Texas Stamp


PD-0254-18 06/06/2018

1. “Did the court of appeals err in concluding that §551.143 did not violate the First Amendment?”

2. “Did the court of appeals err in finding that §551.143 was not void for vagueness?”

Doyal is a member of the Montgomery County Commissioners Court. He, a county commissioner, and a political consultant met with representatives of a local political action committee (“PAC”) about a proposed bond referendum. The result was an agreement by the PAC to support putting a road bond proposal on the commissioners’ special meeting agenda. That agenda was posted publicly, the meeting was held, and the voters passed the bond referendum that November. But Doyal was charged under Tex. Gov’t Code § 551.143 for conspiring to circumvent the Texas Open Meetings Act (TOMA). Under subsection (a), “A member or group of members of a governmental body commits an offense if the member or group of members knowingly conspires to circumvent this chapter by meeting in numbers less than a quorum for the purpose of secret deliberations in violation of this chapter.” He filed a motion to dismiss on First Amendment grounds, including failure of strict scrutiny for a content-based restriction, overbreadth, and vagueness. The trial court granted Doyal’s motion.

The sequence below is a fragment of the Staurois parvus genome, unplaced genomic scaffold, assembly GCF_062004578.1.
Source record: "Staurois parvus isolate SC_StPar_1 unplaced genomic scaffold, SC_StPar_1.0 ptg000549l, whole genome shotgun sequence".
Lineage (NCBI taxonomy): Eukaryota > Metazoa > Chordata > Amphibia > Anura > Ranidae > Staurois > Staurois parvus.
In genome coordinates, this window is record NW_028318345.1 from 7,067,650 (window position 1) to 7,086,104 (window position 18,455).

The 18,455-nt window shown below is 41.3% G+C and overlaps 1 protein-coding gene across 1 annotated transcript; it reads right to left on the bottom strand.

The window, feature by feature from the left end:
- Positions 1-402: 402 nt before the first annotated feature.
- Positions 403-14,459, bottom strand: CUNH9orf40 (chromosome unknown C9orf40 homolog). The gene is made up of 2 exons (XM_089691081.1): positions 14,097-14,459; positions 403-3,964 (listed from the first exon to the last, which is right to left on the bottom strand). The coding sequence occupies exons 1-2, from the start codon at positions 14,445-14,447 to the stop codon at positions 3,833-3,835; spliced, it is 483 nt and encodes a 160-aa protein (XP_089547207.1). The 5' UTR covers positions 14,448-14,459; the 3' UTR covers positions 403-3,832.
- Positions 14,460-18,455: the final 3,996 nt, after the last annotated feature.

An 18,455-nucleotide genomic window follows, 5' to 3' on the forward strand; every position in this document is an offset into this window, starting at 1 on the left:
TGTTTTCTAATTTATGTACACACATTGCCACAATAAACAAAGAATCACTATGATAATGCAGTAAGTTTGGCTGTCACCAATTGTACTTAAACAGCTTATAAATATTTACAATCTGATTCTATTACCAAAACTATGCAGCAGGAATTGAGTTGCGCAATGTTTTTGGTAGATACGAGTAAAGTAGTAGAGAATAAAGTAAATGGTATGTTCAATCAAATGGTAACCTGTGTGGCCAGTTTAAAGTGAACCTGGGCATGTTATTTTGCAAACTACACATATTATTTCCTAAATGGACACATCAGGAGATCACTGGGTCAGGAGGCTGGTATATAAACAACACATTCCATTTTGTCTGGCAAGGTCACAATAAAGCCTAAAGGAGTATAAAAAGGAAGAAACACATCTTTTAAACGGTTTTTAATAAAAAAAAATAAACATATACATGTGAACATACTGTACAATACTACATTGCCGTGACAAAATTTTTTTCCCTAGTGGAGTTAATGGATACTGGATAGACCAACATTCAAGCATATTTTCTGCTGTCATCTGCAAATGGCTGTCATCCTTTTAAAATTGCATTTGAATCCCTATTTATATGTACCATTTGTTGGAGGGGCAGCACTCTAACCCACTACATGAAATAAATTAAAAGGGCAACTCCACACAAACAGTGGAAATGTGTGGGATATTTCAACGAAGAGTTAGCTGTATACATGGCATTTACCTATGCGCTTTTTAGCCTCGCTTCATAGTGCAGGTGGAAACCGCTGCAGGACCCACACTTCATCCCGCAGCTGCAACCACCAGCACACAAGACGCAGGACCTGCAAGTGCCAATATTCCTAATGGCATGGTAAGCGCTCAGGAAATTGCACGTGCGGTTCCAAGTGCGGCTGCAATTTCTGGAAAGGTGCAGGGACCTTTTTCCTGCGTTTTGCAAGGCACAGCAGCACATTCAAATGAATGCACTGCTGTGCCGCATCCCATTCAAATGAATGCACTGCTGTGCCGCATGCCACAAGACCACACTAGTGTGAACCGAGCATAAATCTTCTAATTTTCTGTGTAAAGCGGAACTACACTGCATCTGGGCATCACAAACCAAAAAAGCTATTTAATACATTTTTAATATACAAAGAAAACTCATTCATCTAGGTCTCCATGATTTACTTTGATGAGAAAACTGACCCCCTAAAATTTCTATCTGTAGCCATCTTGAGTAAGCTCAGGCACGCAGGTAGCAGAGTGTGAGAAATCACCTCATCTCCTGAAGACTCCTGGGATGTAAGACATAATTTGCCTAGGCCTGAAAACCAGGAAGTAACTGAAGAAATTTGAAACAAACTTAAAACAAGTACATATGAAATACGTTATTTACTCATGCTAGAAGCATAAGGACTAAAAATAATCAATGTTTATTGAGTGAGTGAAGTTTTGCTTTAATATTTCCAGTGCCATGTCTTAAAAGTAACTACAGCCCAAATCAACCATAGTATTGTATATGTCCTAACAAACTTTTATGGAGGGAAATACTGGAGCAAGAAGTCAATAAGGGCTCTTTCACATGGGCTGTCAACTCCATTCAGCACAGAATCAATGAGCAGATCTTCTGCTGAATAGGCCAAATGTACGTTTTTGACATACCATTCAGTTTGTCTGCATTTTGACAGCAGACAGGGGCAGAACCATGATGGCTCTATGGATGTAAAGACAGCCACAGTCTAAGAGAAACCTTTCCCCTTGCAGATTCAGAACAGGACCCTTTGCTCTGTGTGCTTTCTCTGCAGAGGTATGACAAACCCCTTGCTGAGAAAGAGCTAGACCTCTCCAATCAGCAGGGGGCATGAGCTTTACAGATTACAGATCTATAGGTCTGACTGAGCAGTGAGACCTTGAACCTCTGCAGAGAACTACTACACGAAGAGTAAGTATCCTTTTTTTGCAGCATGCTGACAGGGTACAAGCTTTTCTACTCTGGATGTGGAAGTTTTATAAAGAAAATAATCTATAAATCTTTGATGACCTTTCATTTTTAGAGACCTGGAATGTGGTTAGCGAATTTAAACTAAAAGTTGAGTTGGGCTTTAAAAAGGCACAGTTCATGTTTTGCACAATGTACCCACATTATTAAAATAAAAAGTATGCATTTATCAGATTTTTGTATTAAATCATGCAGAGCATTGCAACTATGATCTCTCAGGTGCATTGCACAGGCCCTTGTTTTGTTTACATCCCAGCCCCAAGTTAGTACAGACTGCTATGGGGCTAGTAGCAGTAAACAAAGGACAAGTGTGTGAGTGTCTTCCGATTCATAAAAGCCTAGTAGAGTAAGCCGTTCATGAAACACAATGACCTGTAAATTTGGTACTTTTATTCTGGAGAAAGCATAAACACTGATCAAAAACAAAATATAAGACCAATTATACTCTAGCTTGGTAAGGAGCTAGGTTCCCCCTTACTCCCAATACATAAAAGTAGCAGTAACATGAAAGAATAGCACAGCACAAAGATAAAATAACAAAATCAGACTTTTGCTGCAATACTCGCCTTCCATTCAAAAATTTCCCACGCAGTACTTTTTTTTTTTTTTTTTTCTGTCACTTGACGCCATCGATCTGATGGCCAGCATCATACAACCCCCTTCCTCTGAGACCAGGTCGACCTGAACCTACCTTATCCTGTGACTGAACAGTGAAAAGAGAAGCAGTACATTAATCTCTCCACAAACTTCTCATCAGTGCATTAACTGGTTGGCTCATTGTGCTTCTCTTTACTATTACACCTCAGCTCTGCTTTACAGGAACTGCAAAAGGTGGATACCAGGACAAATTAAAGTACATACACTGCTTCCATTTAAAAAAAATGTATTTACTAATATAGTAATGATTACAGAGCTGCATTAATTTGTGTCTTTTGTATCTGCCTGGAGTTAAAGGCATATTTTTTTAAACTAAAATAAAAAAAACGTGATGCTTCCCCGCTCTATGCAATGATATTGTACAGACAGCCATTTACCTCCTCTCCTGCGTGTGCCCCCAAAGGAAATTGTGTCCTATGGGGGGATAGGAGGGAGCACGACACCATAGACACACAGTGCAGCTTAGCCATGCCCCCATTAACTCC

The court of appeals reversed. It rejected the application of strict scrutiny, holding that the statute targets the conduct of conspiring to circumvent TOMA, not the content of whatever is discussed. Applying rational basis review, it held that section 551.143 is reasonably related to the State’s legitimate interest in transparency in public proceedings. It also held that the statute gave fair notice to people of ordinary intelligence: although “conspire,” “circumvent,” and “secret” are not defined, each has a plain meaning. The court also held that the definitions of “deliberation” and “meeting,” which generally require a quorum, are drafted so as to accommodate deliberations at meetings without a quorum. As such, it concluded that Doyal failed to satisfy his burden to prove the statute is unconstitutional and vague.

Doyal raises numerous issues within two grounds. First, the statute prohibits speech, not conduct. This restriction is content-based because it prohibits speech by a whole class of speakers on an entire subject matter. As a result, strict scrutiny is appropriate and it was the State’s burden to prove the statute is constitutional. Doyal questions the compelling need for the statute and highlights the vast array of innocent discussions between and with government officials that are criminalized by its broad language. Second, Doyal argues the statute is unconstitutionally vague because it appears to cover so much speech that should not be prohibited. He points to public figures who testified at the pretrial hearing and expressed great confusion as to what is prohibited.

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